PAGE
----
When is Your Vehicle Considered Lemon?

As a vehicle owner, you must have heard of the term “lemon car or vehicle”. But as to human nature, you might not have given it much thought since your car is still in good condition. While not finding yourself in such an experience is great for any consumer, it’s good to keep yourself informed in case you’re faced with such a situation in future.

In simple terms, the lemon term about consumer goods such as a car means that your car has suffered from numerous and severe manufacturer defects hindering it from operating effectively. So, when is your vehicle considered a lemon?

Early Discovery of Problem(s)

For your car to be considered a lemon, you should have discovered your car’s problem early enough. While there is no specific time frame of “early”, according to experts this should be between 1-2 years of car ownership.

Therefore, you should be able to provide evidence of having repaired the problem severally at least within two years of a car purchase or the first 18,000 miles of use. So, if it’s second hand, the first owner should provide you with this information.

The Problem Was Reported to the Dealer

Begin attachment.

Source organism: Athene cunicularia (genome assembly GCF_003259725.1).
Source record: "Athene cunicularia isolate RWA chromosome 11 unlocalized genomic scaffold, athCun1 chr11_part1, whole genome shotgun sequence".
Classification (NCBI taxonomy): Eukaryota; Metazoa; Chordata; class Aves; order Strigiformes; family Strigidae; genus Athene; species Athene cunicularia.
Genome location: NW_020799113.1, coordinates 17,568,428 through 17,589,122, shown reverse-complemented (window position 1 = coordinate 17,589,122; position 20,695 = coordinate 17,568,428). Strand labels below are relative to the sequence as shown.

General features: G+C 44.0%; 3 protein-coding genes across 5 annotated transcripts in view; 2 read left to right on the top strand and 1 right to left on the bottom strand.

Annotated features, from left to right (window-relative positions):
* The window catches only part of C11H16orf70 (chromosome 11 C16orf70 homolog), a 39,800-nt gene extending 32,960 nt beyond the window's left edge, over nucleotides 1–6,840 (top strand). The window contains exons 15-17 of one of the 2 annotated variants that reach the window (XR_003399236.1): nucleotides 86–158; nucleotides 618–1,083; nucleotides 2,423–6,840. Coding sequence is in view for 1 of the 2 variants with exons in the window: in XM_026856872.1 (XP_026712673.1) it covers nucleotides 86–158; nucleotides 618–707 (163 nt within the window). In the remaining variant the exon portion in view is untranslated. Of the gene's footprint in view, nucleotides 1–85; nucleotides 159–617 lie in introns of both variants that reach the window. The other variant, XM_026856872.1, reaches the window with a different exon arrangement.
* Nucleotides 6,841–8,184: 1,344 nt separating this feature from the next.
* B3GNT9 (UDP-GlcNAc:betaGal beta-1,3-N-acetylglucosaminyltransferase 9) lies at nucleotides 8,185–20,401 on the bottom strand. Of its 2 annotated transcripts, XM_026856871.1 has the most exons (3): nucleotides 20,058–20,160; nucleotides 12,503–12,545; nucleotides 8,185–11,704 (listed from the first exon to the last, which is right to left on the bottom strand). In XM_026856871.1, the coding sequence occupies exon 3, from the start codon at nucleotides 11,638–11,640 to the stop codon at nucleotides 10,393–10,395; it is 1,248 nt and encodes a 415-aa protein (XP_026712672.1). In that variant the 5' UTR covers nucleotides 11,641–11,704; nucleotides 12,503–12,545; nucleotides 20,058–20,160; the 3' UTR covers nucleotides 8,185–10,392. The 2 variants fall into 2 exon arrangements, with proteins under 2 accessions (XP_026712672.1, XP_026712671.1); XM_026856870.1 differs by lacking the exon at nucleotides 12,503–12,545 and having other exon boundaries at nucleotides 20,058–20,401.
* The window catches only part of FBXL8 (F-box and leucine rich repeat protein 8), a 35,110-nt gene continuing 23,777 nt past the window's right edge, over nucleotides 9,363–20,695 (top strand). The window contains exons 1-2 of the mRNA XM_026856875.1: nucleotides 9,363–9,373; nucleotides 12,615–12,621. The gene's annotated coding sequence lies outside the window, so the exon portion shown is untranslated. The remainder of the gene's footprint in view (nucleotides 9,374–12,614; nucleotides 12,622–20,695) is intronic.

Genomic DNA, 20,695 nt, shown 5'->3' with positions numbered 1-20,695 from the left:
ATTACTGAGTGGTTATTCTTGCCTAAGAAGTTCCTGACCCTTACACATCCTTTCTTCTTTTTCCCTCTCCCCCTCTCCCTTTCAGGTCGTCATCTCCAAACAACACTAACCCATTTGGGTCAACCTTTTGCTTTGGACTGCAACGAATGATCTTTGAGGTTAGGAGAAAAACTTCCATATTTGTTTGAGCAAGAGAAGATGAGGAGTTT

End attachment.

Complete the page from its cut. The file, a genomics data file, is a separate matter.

You should be able to prove that you as the consumer reported your car’s problem to the deal. And not just that, but as early as possible. Also, the dealer must have addressed the problem under their manufacturer’s warranty.

Remember, waiting for too long to report a problem can make it difficult to discover whether it was caused by manufacturer defects or normal wear and tear.

Have Had Numerous Car Repair Attempts

If you had promptly reported the car problem as suggested above, and the problem persists even after numerous repair attempts by the same dealer, it might be considered a lemon.

Kindly note that the authorized dealer repair attempts should be at least four or more, without success.

Also, the lemon law can apply if the vehicle has not been in service for more than 20 days cumulatively, during the repair/ or awaiting repair. It’s required of the consumer to directly notify the manufacturer of the defects through writing. A repair period should be allocated by the customer to the dealer to allow ample problem fixing, but it shouldn’t exceed 15 calendar days.

Pro Tip: Always ensure you communicate with the manufacturer in writing. Don’t let the dealer talk you out of it, as it will deny you rights under the law.

Consult an Experienced Lemon Law Attorney

Law Office of Jacob K. Kashani offers you free case evaluation to help you gather all the important facts, review your purchase contract and repair orders. They will also explain your lemon law rights, and determine how to best handle your case.

So, if you are having doubts as to whether your vehicle qualifies as a lemon, it’s best to reach out to a lemon law attorney for professional assessment and advice.